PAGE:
Lobbyists Admit Corporate Tax “Holiday” Didn’t Work, But Demand It Again

This post originally appeared at Campaign for America’s Future (CAF) at their Blog for OurFuture. I am a Fellow with CAF.
The usual suspects are trying to sell us on yet another scheme to keep from paying their taxes. This one is called a repatriation tax holiday—a huge cut in the tax rate on money companies are holding outside of the country. We did this before and it didn’t work out so well for us, so of course they want to do it again.
Multinational corporations hide profits in offshore shell companies to avoid taxes. Here is how the scheme works:
One shell company manufactures in China or another low-cost country, sells the products to a shell company “based” in a tax-haven like the Cayman Islands at a low price so the manufacturer doesn’t show much profit. The tax-haven company immediately sells it to their U.S. company at a very high price, so the tax-haven shell company gets most of the profits.
Then the products are sold here for not much above what was paid, so very little profit is made by the U.S. company. The tax-haven shell company reports all the profits as a result of selling TO but not IN the United States. Low profits here equals low taxes here.
As long as the actual money isn’t brought into the U.S., they don’t pay U.S. taxes on it. So after years of this scheme a ton of cash is sitting in these tax-haven countries, and the wealthy few want to be able to use it to buy even more jets, houses, Maybachs, etc. And, of course, they don’t want to pay their taxes.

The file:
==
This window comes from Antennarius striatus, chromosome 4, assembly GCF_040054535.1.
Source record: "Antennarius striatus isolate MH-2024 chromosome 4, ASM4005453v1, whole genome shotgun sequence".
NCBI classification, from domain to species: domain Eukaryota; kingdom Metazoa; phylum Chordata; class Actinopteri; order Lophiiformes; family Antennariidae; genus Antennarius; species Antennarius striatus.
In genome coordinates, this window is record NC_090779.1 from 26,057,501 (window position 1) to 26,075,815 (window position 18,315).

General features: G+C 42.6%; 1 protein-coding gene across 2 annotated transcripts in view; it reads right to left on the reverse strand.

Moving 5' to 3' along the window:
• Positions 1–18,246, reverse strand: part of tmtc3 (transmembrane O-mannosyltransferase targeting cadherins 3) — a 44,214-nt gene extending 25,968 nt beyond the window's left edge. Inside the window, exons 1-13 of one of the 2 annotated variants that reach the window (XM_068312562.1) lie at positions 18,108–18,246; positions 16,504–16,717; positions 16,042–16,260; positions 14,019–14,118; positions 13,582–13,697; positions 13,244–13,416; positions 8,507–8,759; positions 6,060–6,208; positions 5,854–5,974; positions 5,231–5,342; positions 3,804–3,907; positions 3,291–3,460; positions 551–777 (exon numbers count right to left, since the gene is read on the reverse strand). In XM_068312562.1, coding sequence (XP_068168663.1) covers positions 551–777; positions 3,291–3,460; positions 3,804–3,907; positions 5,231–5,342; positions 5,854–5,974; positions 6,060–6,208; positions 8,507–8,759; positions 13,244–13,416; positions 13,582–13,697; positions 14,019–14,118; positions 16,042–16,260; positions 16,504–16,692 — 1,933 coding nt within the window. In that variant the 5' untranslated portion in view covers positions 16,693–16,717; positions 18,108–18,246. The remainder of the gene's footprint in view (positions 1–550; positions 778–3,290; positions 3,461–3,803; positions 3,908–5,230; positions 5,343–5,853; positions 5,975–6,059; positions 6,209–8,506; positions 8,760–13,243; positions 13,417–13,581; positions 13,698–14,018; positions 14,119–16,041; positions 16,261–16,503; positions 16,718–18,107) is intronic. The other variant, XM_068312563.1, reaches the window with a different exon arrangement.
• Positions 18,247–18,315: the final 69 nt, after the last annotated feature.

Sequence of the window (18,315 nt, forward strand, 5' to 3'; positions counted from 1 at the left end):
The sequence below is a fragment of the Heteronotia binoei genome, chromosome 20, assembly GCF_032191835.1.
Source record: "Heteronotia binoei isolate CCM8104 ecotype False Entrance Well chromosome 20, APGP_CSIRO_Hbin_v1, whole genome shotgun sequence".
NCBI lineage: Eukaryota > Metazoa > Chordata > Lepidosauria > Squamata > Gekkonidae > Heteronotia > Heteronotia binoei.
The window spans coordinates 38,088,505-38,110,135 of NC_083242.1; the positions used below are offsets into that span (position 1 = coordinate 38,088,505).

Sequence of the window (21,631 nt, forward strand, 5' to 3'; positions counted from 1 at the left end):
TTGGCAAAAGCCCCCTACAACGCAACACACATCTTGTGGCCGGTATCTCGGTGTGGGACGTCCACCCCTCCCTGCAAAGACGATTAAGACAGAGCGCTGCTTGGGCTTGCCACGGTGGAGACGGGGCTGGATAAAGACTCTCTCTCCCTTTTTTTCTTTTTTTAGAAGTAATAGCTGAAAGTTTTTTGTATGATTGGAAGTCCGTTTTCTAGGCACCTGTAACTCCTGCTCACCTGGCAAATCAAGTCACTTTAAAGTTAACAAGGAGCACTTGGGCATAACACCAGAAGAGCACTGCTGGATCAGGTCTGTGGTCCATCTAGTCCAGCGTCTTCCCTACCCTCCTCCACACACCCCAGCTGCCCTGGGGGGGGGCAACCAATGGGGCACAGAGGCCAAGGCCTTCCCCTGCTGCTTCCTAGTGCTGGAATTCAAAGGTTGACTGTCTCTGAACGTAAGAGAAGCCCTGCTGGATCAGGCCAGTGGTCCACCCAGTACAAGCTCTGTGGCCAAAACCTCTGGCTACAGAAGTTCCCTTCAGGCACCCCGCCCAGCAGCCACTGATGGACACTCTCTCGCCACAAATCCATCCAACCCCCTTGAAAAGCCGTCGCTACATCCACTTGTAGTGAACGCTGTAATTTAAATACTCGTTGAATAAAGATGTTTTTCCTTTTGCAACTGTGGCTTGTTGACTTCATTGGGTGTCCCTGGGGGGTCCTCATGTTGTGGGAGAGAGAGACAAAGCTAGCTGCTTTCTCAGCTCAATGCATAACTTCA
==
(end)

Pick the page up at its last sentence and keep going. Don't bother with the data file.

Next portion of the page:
So of course, the inevitable “business groups” are trying to get Congress to pass a “repatriation tax holiday” on the profits they are holding outside of the country.
From The Hill, Business groups press Treasury to shift on corporate tax holiday:

The U.S. Chamber of Commerce and the WIN America Campaign, the business coalition … flatly state that U.S. multinationals have little incentive now to bring what they say is roughly $1 trillion in revenues back home and that allowing them to do so at a reduced rate would help stimulate the American economy.

They Always Say It Creates Jobs
The “business groups” argue that bringing the money back would “stimulate the economy” and create jobs. They say everything that helps the rich get richer creates jobs. But then it doesn’t create jobs. Then they say the next thing will create jobs so we go fo it, and then that doesn’t either. Meanwhile they get richer and richer, and we get poorer and poorer and need even more jobs.
Been There, Done That
Here’s the thing, we tried this in 2004. “Business groups” argued that bringing the money back would cause them to invest in the United States—and they got what they wanted. We allowed corporations to bring profits back to the U.S. at a tax rate of 5.25 percent, instead of the top corporate rate of 35 percent.
How did that work out for the economy and jobs? Not so well. Alain Sherter, in Sure, a “Tax Holiday” on Overseas Profits Is a Great Idea — If You Hate America, looked into this and writes,